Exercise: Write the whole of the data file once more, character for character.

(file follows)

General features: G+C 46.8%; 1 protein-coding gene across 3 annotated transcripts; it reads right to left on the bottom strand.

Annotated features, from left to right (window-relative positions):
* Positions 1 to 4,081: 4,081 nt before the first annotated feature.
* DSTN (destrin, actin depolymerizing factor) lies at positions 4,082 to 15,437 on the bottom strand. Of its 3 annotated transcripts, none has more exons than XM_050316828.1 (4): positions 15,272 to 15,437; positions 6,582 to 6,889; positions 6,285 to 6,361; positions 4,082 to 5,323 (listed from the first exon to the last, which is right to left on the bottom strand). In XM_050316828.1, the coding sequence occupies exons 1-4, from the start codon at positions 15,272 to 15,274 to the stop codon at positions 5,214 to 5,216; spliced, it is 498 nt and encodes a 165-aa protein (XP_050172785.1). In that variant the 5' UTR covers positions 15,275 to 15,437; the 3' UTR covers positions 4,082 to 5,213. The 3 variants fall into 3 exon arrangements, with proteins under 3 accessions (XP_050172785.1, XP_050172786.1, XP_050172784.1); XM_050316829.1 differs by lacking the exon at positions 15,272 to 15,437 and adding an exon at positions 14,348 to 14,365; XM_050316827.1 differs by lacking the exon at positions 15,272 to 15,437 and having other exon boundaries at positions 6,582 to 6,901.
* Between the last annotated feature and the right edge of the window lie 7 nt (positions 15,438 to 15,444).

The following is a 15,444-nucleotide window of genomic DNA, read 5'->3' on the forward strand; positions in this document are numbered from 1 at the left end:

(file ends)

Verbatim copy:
General features: G+C 46.8%; 1 protein-coding gene across 3 annotated transcripts; it reads right to left on the bottom strand.

Annotated features, from left to right (window-relative positions):
* Positions 1 to 4,081: 4,081 nt before the first annotated feature.
* DSTN (destrin, actin depolymerizing factor) lies at positions 4,082 to 15,437 on the bottom strand. Of its 3 annotated transcripts, none has more exons than XM_050316828.1 (4): positions 15,272 to 15,437; positions 6,582 to 6,889; positions 6,285 to 6,361; positions 4,082 to 5,323 (listed from the first exon to the last, which is right to left on the bottom strand). In XM_050316828.1, the coding sequence occupies exons 1-4, from the start codon at positions 15,272 to 15,274 to the stop codon at positions 5,214 to 5,216; spliced, it is 498 nt and encodes a 165-aa protein (XP_050172785.1). In that variant the 5' UTR covers positions 15,275 to 15,437; the 3' UTR covers positions 4,082 to 5,213. The 3 variants fall into 3 exon arrangements, with proteins under 3 accessions (XP_050172785.1, XP_050172786.1, XP_050172784.1); XM_050316829.1 differs by lacking the exon at positions 15,272 to 15,437 and adding an exon at positions 14,348 to 14,365; XM_050316827.1 differs by lacking the exon at positions 15,272 to 15,437 and having other exon boundaries at positions 6,582 to 6,901.
* Between the last annotated feature and the right edge of the window lie 7 nt (positions 15,438 to 15,444).

The following is a 15,444-nucleotide window of genomic DNA, read 5'->3' on the forward strand; positions in this document are numbered from 1 at the left end: